Füssen, Rothenburg ob der Tauber, Büsum or Kühlungsborn are too crowded for you? Fortunately, there are still numerous small towns in Germany that are at least as beautiful. We introduce you to nine great towns with picturesque old towns, exciting sights and lots of nature for hiking.

Rotenburg an der Fulda (Hessen)

The small town of Rotenburg has a number of historical sights to offer. The centre of the over 750-year-old town offers numerous half-timbered houses, a pretty town hall, parts of a medieval town wall with two round towers, the late Gothic Jakobi Church and a castle with a castle park.

Rotenburg Castle was built in its present form from 1579 for the Hessian Landgrave Wilhelm IV in the Renaissance style. Today it serves as a finance school. The castle park with its flowers, water features and the castle restaurant is particularly inviting.

Rotenburg an der Fulda zählt etwa 14.000 Einwohnerinnen und Einwohner.

The valley of the Fulda itself is also ideal for cycling. On the Fulda cycle path you can even float over the river on a bicycle cable car. With a crank and some muscle power, you can get from one bank to the other.

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Lauenburg (Schleswig-Holstein)

On the border of Lower Saxony and Mecklenburg-Western Pomerania, the small town of Lauenburg is located directly on the Elbe. Pretty half-timbered houses line the banks and the old town. The castle, with its tower and princely garden, towers above the town. From Lauenburg Castle you have a great view over the border triangle: from Schleswig-Holstein to Lower Saxony and Mecklenburg-Western Pomerania.

The upper and lower town are connected by stairs and alleyways. A historic steamboat invites you to take an idyllic trip on the Elbe. You can learn all about shipping on the Elbe in the Elbe Shipping Museum. The wooden Palmschleuse (palm lock) from 1398 and the bronze figure of the Lauenburg Rufer are also worth a visit. If you need a bit of luck, you should definitely touch the statue's brightly polished thumb.

So schön ist Lauenburg in Schleswig-Holstein.

Blaubeuren (Baden-Württemberg)

Blaubeuren is famous for the Blautopf, which glows an intense turquoise depending on the incidence of light. The 22-metre-deep lake forms the entrance to the Blautopfhöhle cave, which contains the largest cave system in the Swabian Alb. But the small town itself is also pretty to look at.

You can explore the old town on a corresponding tour. It takes you about 1.5 kilometres through Blaubeuren along 13 pillars where you get information about your location and the next destination via QR code. This way you can discover the beautiful half-timbered houses, the winding alleys and cute shops during a leisurely stroll. You can also feel Blaubeuren at a tactile model on the church square.

Blau, blauer, Blautopf: In Blaubeuren findest du dieses türkis Naturwunder.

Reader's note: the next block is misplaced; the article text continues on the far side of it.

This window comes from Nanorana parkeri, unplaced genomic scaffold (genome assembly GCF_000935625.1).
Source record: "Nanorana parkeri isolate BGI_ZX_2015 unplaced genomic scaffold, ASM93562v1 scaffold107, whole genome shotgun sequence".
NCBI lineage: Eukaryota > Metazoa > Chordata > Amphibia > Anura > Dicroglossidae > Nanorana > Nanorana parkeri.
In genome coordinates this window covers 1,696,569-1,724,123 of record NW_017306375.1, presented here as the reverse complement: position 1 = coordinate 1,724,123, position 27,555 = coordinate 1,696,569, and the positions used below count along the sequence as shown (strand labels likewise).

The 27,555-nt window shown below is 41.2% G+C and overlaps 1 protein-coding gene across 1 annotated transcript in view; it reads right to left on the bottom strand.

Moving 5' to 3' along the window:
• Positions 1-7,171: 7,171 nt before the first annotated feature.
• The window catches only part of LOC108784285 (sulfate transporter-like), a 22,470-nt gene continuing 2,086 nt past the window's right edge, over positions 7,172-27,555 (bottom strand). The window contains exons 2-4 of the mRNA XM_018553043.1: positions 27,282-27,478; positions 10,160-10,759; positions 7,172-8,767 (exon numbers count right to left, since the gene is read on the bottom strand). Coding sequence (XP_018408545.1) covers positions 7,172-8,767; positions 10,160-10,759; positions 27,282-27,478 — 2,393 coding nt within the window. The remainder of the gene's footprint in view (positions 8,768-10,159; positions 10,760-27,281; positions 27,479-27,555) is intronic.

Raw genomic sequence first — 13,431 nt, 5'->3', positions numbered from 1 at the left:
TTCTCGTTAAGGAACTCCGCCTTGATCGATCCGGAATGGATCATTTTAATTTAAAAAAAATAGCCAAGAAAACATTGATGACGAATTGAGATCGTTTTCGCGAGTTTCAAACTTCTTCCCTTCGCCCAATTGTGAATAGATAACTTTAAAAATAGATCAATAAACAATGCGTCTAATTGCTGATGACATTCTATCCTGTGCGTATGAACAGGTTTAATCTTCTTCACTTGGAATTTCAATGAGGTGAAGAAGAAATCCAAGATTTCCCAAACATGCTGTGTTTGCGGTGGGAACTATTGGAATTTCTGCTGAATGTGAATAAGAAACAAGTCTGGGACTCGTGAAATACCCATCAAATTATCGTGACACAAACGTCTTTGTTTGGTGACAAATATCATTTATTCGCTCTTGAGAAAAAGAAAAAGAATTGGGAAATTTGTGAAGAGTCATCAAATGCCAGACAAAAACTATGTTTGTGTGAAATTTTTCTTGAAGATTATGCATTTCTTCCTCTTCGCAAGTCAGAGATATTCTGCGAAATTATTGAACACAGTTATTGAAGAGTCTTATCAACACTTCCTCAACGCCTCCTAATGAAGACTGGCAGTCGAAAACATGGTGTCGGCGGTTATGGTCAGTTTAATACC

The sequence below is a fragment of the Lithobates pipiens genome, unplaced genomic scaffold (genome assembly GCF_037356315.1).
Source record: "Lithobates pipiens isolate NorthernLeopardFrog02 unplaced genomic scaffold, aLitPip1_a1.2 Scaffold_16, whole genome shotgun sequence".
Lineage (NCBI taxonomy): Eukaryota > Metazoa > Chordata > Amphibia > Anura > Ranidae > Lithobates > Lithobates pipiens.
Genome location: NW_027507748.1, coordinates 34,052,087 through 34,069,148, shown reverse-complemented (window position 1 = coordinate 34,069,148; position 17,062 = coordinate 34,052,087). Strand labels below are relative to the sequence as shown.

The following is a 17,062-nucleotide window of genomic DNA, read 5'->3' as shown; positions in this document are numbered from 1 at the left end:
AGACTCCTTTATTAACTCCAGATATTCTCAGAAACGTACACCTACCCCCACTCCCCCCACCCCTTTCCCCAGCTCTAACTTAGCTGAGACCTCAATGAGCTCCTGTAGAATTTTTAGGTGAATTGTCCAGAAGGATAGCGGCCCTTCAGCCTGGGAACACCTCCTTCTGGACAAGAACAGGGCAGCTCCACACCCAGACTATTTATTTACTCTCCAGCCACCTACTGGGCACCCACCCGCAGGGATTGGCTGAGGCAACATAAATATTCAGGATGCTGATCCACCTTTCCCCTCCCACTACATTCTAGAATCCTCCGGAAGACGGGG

The most beautiful half-timbered house is the Hohe Wi. The historic building from the 15th century has seven floors and is considered a cultural monument. If you want to see the town from above, either climb the Blaufels or visit the Günzelburg ruins.

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Mittweida (Saxony)

The small town of Mittweida is located on the Zschopau River, which has created a wild and romantic river landscape in the Saxon hill country. You can get an overview of the old town by climbing the tower of the town church of Our Lady. There are numerous parks and green spaces, a pretty market square and the Johannes Schilling House. The sculptor is considered one of the most important of the 19th century.

The romantic swan pond in Mittweida is also an inviting place to linger. From there you can reach Mittweida's new open-air swimming pool. The town's water tower, with its colourful clinker brick façade, is also a beautiful photo motif. This serves as a daily equalisation reservoir and at the same time as a fire-fighting reserve.

So schön ist es bei Dämmerung in Mittweida vor dem Marktplatz mit Rathaus.

Silver used to be mined in Mittweida, and you can still visit two old mines today. A popular excursion destination on the river is a little further out. Kriebstein Castle, dating from the 14th century, is characterised by late-medieval oriel towers and ridge turrets that form an unmistakable roof silhouette.

Melsungen (Hesse)

The small Hessian town of Melsungen also has an old town with impressive half-timbering. The half-timbered houses there line up to form a magnificent red and white ensemble reminiscent of life in the Middle Ages. But Melsungen Castle, built between 1550 and 1557 in the late Weser Renaissance style, also has half-timbered elements. In the castle park, an old stock of trees and the integrated pond lend the garden an idyllic ambience.